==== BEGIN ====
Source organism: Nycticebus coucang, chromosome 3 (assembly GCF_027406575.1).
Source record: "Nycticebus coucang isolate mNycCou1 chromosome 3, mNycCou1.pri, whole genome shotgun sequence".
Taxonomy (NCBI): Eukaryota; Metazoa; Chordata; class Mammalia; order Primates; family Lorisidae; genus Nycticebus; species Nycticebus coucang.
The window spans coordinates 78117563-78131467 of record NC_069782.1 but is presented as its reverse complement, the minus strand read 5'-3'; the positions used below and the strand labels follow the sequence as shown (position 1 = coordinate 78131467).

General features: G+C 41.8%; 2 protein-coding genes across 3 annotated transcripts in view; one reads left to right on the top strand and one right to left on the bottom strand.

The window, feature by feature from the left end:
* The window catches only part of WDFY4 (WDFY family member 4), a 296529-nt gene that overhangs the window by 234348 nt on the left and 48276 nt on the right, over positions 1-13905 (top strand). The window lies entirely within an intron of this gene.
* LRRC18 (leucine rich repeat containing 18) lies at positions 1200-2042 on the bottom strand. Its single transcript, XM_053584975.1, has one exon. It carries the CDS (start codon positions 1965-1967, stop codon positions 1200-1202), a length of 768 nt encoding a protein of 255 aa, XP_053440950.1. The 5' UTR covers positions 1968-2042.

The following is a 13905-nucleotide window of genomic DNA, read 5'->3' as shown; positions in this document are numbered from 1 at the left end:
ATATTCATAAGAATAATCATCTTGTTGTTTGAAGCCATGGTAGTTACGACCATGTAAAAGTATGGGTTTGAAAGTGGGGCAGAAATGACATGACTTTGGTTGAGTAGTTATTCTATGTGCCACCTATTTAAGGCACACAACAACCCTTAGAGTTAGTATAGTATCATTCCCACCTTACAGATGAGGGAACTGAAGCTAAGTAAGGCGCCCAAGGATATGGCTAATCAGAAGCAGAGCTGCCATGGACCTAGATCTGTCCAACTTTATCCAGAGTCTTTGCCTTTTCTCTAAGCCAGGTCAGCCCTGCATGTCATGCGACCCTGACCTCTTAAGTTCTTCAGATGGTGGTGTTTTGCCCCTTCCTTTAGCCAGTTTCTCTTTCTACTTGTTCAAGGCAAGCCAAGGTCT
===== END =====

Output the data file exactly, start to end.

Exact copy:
Source organism: Nycticebus coucang, chromosome 3 (assembly GCF_027406575.1).
Source record: "Nycticebus coucang isolate mNycCou1 chromosome 3, mNycCou1.pri, whole genome shotgun sequence".
Taxonomy (NCBI): Eukaryota; Metazoa; Chordata; class Mammalia; order Primates; family Lorisidae; genus Nycticebus; species Nycticebus coucang.
The window spans coordinates 78117563-78131467 of record NC_069782.1 but is presented as its reverse complement, the minus strand read 5'-3'; the positions used below and the strand labels follow the sequence as shown (position 1 = coordinate 78131467).

General features: G+C 41.8%; 2 protein-coding genes across 3 annotated transcripts in view; one reads left to right on the top strand and one right to left on the bottom strand.

The window, feature by feature from the left end:
* The window catches only part of WDFY4 (WDFY family member 4), a 296529-nt gene that overhangs the window by 234348 nt on the left and 48276 nt on the right, over positions 1-13905 (top strand). The window lies entirely within an intron of this gene.
* LRRC18 (leucine rich repeat containing 18) lies at positions 1200-2042 on the bottom strand. Its single transcript, XM_053584975.1, has one exon. It carries the CDS (start codon positions 1965-1967, stop codon positions 1200-1202), a length of 768 nt encoding a protein of 255 aa, XP_053440950.1. The 5' UTR covers positions 1968-2042.

The following is a 13905-nucleotide window of genomic DNA, read 5'->3' as shown; positions in this document are numbered from 1 at the left end:
ATATTCATAAGAATAATCATCTTGTTGTTTGAAGCCATGGTAGTTACGACCATGTAAAAGTATGGGTTTGAAAGTGGGGCAGAAATGACATGACTTTGGTTGAGTAGTTATTCTATGTGCCACCTATTTAAGGCACACAACAACCCTTAGAGTTAGTATAGTATCATTCCCACCTTACAGATGAGGGAACTGAAGCTAAGTAAGGCGCCCAAGGATATGGCTAATCAGAAGCAGAGCTGCCATGGACCTAGATCTGTCCAACTTTATCCAGAGTCTTTGCCTTTTCTCTAAGCCAGGTCAGCCCTGCATGTCATGCGACCCTGACCTCTTAAGTTCTTCAGATGGTGGTGTTTTGCCCCTTCCTTTAGCCAGTTTCTCTTTCTACTTGTTCAAGGCAAGCCAAGGTCT